This Venetian construction dating back to the 16th century was the stage for one of the bloodiest and most tragic episodes in Cretan history. It is emblematic of the heroic resistance of the islanders to Ottoman occupation during the dreadful siege of Arkadi in 1866. Faced with an army of 15,000 men, 1,000 Cretans taking refuge in the monastery died in the voluntary explosion of the powder magazine. The monastery is now open to the public and houses a modest museum telling the story of this event that, at the time, touched the entire world
The site is just around 20 mi from Rethymnon and is, of course, a tourist attraction, so try and avoid visiting at busy times during high season, opting instead for the early morning or late afternoon. Driving around the area you'll undoubtedly be struck by the beauty of the Arkadi Valley, which is in itself worth a look. The road winds in and out of picturesque villages and the surrounding landscapes are spectacular.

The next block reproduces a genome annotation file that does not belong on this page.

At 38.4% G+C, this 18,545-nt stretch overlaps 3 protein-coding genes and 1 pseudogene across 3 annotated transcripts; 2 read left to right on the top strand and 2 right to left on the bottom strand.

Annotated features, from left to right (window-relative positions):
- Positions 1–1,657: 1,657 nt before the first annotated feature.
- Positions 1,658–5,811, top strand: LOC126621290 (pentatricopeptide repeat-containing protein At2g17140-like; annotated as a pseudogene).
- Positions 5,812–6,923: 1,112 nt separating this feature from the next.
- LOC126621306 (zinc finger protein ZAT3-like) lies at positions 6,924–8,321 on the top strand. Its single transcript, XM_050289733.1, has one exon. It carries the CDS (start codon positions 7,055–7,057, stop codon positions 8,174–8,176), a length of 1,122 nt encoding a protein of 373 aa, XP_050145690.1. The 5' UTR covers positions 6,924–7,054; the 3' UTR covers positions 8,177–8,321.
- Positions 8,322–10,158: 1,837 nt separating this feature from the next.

Many rooms are furnished to bring to life the terrible episode of the siege, including the powder keg.© dziewul / 123RF
Due to the popularity of the site, we recommend that you visit in early morning or late afternoon.© Natalia Volkova / 123RF
The Monastery has long been a place of culture and education, particularly thanks to its rich library.© dziewul / 123RF
Arrival on the site allows one to take in the real scale of this imposing fortress.© dziewul / 123RF
Facing the monastery, a few exposed skulls bear witness to the violence of the combat that took place here.© Olivier Lechat / EASYVOYAGE